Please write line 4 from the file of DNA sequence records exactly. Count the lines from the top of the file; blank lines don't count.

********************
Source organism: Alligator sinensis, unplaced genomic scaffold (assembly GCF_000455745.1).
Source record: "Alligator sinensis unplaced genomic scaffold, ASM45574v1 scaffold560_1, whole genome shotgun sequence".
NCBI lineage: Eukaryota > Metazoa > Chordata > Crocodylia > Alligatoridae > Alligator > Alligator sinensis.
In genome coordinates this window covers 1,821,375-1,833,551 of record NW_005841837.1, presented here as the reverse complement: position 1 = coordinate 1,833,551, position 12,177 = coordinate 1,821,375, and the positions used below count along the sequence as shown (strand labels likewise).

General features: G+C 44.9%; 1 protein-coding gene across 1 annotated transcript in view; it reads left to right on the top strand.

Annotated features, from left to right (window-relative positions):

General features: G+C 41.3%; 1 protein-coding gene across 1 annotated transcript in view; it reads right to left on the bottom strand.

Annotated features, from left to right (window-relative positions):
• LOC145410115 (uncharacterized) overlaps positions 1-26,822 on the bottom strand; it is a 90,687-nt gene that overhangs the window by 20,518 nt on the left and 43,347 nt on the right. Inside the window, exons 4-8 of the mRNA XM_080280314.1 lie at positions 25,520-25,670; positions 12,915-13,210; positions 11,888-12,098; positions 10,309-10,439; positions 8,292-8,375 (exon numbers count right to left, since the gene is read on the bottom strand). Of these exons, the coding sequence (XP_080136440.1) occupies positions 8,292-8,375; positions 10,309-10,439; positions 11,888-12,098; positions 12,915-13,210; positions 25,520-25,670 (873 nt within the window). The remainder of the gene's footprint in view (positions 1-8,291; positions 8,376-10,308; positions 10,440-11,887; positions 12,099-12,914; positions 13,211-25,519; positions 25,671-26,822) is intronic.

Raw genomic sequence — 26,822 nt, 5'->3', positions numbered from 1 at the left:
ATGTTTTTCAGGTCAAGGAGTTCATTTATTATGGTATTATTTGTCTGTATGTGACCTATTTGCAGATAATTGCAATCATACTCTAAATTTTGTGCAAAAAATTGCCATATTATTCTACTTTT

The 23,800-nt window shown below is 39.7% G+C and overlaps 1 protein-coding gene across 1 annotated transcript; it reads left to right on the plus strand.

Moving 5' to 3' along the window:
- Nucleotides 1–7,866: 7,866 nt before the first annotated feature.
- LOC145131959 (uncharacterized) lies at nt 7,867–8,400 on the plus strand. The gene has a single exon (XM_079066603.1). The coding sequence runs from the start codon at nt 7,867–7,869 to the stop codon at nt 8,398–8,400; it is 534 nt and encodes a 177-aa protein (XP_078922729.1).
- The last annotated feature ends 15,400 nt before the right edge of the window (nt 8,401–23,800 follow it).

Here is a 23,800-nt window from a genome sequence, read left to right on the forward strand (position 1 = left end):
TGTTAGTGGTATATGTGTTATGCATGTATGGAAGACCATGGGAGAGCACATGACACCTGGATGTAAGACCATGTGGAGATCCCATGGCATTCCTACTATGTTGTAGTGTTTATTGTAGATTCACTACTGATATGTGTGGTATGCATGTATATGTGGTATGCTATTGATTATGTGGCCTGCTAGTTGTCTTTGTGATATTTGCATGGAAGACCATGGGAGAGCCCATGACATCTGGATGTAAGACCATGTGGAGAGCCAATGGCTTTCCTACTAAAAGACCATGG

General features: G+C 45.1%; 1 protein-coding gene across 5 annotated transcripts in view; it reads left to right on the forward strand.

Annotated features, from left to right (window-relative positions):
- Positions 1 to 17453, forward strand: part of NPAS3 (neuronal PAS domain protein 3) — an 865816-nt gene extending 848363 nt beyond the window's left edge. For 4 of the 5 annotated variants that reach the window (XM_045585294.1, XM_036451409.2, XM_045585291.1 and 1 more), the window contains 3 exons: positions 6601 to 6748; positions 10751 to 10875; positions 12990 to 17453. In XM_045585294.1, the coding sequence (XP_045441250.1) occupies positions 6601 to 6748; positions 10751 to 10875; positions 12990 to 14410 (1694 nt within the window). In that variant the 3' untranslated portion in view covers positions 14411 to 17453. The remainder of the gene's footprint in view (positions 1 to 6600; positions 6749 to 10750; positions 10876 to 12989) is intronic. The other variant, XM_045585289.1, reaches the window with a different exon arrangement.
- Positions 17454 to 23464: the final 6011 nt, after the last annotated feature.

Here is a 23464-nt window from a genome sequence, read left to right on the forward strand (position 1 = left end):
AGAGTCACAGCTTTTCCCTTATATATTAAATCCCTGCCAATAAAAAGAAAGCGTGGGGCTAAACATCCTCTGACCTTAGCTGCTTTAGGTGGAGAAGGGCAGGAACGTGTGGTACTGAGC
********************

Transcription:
In genome coordinates this window covers 1,821,375-1,833,551 of record NW_005841837.1, presented here as the reverse complement: position 1 = coordinate 1,833,551, position 12,177 = coordinate 1,821,375, and the positions used below count along the sequence as shown (strand labels likewise).